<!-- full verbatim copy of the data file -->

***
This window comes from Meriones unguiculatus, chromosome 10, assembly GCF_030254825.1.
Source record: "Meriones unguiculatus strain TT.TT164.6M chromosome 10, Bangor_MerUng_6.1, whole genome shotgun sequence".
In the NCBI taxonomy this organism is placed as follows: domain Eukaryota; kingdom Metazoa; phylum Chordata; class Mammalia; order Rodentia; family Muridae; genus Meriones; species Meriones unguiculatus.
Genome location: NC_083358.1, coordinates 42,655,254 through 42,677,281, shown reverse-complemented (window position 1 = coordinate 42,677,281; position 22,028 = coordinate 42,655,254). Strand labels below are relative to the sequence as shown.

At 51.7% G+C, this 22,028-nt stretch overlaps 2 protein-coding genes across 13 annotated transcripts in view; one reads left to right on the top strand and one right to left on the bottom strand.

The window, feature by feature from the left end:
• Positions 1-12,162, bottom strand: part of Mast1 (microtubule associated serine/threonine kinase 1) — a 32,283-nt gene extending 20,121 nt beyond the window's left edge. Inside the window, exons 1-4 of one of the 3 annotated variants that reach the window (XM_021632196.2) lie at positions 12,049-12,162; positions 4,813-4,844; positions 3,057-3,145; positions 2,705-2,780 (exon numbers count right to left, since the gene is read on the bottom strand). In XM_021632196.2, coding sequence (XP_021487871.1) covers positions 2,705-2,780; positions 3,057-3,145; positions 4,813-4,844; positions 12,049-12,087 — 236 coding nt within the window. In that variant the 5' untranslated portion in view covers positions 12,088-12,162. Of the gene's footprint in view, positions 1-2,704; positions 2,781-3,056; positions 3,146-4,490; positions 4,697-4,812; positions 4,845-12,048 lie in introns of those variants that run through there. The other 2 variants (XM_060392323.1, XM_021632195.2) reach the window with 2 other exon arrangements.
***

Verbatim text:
This window comes from Meriones unguiculatus, chromosome 10, assembly GCF_030254825.1.
Source record: "Meriones unguiculatus strain TT.TT164.6M chromosome 10, Bangor_MerUng_6.1, whole genome shotgun sequence".
In the NCBI taxonomy this organism is placed as follows: domain Eukaryota; kingdom Metazoa; phylum Chordata; class Mammalia; order Rodentia; family Muridae; genus Meriones; species Meriones unguiculatus.
Genome location: NC_083358.1, coordinates 42,655,254 through 42,677,281, shown reverse-complemented (window position 1 = coordinate 42,677,281; position 22,028 = coordinate 42,655,254). Strand labels below are relative to the sequence as shown.

At 51.7% G+C, this 22,028-nt stretch overlaps 2 protein-coding genes across 13 annotated transcripts in view; one reads left to right on the top strand and one right to left on the bottom strand.

The window, feature by feature from the left end:
• Positions 1-12,162, bottom strand: part of Mast1 (microtubule associated serine/threonine kinase 1) — a 32,283-nt gene extending 20,121 nt beyond the window's left edge. Inside the window, exons 1-4 of one of the 3 annotated variants that reach the window (XM_021632196.2) lie at positions 12,049-12,162; positions 4,813-4,844; positions 3,057-3,145; positions 2,705-2,780 (exon numbers count right to left, since the gene is read on the bottom strand). In XM_021632196.2, coding sequence (XP_021487871.1) covers positions 2,705-2,780; positions 3,057-3,145; positions 4,813-4,844; positions 12,049-12,087 — 236 coding nt within the window. In that variant the 5' untranslated portion in view covers positions 12,088-12,162. Of the gene's footprint in view, positions 1-2,704; positions 2,781-3,056; positions 3,146-4,490; positions 4,697-4,812; positions 4,845-12,048 lie in introns of those variants that run through there. The other 2 variants (XM_060392323.1, XM_021632195.2) reach the window with 2 other exon arrangements.